RIGHT NOW, Congress is on the verge of passing a massive tax giveaway bill that will severely threaten health care in different ways, and the entire spectrum of domestic social programs. Millions of everyday New Yorkers and our families will be seriously adversely affected.
This week, our Senators and Representatives are home for their Thanksgiving Week recess, so now is an ideal time to let them know what YOU think. Drop by their local office, make a phone call, post to their social media. Public opinion research shows that the vast majority of the public does not support it.
Overall, the Majority party’s tax plan aims to give away nearly $6 trillion dollars in taxes over the next decade. Most of them go to large corporations and the super-wealthy. Here’s a good summary by the Coalition for Human Needs (www.chn.org/wp-content/uploads/2017/11/tax-article-11-3-17.pdf.) You will see that there’s a $1.5 trillion shortfall that will increase the federal budget deficit. (See also the “coincidental” Medicare and Medicaid cuts below.)
How the new tax giveaway bill affects health care:
• Repeal of the Affordable Care Act’s (ACA) “personal responsibility requirement” (aka individual mandate.) This provision would blow-up the new ACA marketplaces for otherwise-uninsured individuals and families. The Congressional Budget Office estimates that 13 million people would drop their coverage because of the market collapse, and premiums would rise by 20% more than already predicted for those who’d remain in it. The amount of savings would be about $330 billion resulting from the government not having to provide premium subsidies anymore to those who’d lose coverage.
• Repeal of the current tax deduction for high medical expenses. This provision would particularly affect families with a member who has a serious illness or disability.
• The $1.5 trillion increase in the budget deficit will trigger an automatic $25 billion cut to Medicare per provisions of the Budget Control Act of 2011 that created an across-the-board budget sequester process to lower the federal budget deficit.
• $1 trillion in cuts to Medicaid, per the Joint Budget Resolution adopted last month.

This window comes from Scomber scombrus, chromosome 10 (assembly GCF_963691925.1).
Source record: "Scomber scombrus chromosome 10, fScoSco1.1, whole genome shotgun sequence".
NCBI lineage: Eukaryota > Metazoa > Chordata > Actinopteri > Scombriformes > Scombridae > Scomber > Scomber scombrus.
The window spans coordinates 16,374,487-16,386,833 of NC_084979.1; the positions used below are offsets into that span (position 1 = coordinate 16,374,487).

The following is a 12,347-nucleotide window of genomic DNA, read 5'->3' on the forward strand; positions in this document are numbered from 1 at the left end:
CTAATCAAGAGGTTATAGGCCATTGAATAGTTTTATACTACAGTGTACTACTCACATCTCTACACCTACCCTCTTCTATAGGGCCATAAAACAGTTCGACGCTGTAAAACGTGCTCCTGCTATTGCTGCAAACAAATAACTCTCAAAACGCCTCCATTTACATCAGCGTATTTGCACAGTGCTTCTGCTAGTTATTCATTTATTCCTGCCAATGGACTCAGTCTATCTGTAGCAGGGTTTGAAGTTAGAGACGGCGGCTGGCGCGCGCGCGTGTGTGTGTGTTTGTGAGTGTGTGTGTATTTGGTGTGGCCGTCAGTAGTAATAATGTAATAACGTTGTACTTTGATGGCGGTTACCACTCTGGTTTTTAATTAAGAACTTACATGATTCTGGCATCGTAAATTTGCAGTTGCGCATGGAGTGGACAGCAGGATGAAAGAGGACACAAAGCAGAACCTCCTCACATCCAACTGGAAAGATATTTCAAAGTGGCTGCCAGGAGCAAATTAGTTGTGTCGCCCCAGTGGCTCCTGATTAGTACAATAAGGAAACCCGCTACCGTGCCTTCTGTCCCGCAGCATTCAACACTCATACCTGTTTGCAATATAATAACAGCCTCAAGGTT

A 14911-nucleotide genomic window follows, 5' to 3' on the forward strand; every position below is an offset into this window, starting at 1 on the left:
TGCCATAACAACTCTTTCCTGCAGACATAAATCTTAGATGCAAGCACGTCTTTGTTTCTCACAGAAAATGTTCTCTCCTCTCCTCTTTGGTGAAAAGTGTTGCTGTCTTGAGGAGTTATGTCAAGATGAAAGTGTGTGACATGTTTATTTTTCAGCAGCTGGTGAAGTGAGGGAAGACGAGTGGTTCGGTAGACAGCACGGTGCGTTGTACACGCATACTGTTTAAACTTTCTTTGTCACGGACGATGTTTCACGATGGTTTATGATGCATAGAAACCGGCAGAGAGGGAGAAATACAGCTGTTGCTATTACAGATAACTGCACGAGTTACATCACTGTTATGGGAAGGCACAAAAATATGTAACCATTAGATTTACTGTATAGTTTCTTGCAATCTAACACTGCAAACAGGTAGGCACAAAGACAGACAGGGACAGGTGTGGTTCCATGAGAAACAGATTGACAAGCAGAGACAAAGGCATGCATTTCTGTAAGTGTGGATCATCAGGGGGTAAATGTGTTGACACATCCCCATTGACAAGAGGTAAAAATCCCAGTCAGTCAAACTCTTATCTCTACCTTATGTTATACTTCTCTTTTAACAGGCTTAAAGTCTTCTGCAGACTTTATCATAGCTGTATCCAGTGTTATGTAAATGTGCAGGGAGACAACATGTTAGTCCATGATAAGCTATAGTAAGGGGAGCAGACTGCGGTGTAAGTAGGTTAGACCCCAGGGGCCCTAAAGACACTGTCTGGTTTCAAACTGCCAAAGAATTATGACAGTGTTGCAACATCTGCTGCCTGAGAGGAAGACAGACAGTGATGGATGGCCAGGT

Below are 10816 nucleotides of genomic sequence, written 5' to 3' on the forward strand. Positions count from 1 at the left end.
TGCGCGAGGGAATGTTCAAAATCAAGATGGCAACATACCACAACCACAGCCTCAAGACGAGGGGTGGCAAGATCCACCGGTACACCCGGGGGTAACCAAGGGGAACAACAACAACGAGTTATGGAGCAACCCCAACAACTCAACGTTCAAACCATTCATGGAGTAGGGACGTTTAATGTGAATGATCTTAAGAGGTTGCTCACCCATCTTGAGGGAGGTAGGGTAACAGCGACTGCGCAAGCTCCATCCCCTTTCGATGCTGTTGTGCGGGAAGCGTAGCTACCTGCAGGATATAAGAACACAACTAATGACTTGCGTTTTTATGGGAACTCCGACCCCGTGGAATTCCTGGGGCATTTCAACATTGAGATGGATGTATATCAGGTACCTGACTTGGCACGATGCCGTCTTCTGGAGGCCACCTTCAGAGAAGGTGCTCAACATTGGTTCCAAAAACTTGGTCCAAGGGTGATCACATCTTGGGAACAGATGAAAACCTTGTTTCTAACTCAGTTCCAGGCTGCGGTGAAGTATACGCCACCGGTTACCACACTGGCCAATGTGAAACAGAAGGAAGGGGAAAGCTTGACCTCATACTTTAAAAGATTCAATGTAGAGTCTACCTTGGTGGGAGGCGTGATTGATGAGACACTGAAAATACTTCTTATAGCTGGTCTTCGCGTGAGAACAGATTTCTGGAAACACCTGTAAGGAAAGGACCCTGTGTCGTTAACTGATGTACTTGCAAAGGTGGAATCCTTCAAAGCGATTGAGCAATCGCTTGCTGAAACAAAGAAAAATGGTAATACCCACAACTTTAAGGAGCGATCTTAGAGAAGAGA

• $500 billion in cuts to Medicare, per the Joint Budget Resolution adopted last month.
Where things stand now in the legislative process:
• Last week, the House passed its version along party lines. 11 members of the Majority voted against it, including Rep. Dan Donovan, the only member of the Majority from NYC. In sum, 12 of our city’s 12 House members voted against the bill.
• Over on the Senate side, a similar bill passed out of the Finance Committee along party lines last week, and the Majority leadership has scheduled a floor vote for late next week. Both our U.S. Senators are opposed to the bill.
• Majority party Congressional leaders have intentionally set-up the process to be partisan, and are precluding any meaningful participation by members of the House and Senate Minority.
How forces are mobilizing, and what YOU can do:
• Most immediately, the Mayor’s office is organizing a large opposition rally for Tues. Nov. 21 at 2 p.m. outside Trump Tower in midtown Manhattan (57th St. and 5th Ave.) The focus in on the impacts of the tax giveaway bill on senior citizens.
• Plans are in the works for next week (after Thanksgiving) for a variety of events across the city and region. Keep checking our Events Calendar here for new listings and details as they become finalized.
What’s really needed: Bipartisan collaboration and solutions. Our nation faces serious national issues that need addressing now, health care chief among them. Pursuit of hyper-partisan and ideological goals on taxes, health care, and domestic social programs does nothing but engender political fights that, at best, lead to stalemates, leaving nothing solved. Instead, Majority party Congressional leaders need to work across the aisle with mutual respect to “get the job done.”
Still hanging out there is important “unfinished business” on the health care:
• Renewed funding for the State Child Health Insurance Program (CHIP) that expired back on Oct. 1st. Coverage for 9 million kids nationwide, and 350,000 here in New York, hangs in the balance, and cutbacks will start after the first of the year if nothing is done soon.
• Renewed funding for community health centers that also expired back on Oct. 1st. Over 2 million New Yorkers rely on these clinics for their health care. Many have nowhere else to turn.
• Restoring full-funding to the Disproportionate Share Hospital (DSH) program that provides critical funding to hospitals that serve large numbers of uninsured and indigent patients. DSH funding was cut back on October 1st. This is a critical issue for New York’s public hospitals.
• Restoring “cost-sharing reduction payments” that lower health insurance deductibles and co-payments for low-income people not eligible for Medicaid. Here in New York, this funding pays for our new, very successful “Essential Plan” that provides low-cost insurance to over 700,000 New Yorkers.
Please be sure to mention these issues when you speak to lawmakers about the tax giveaway bill.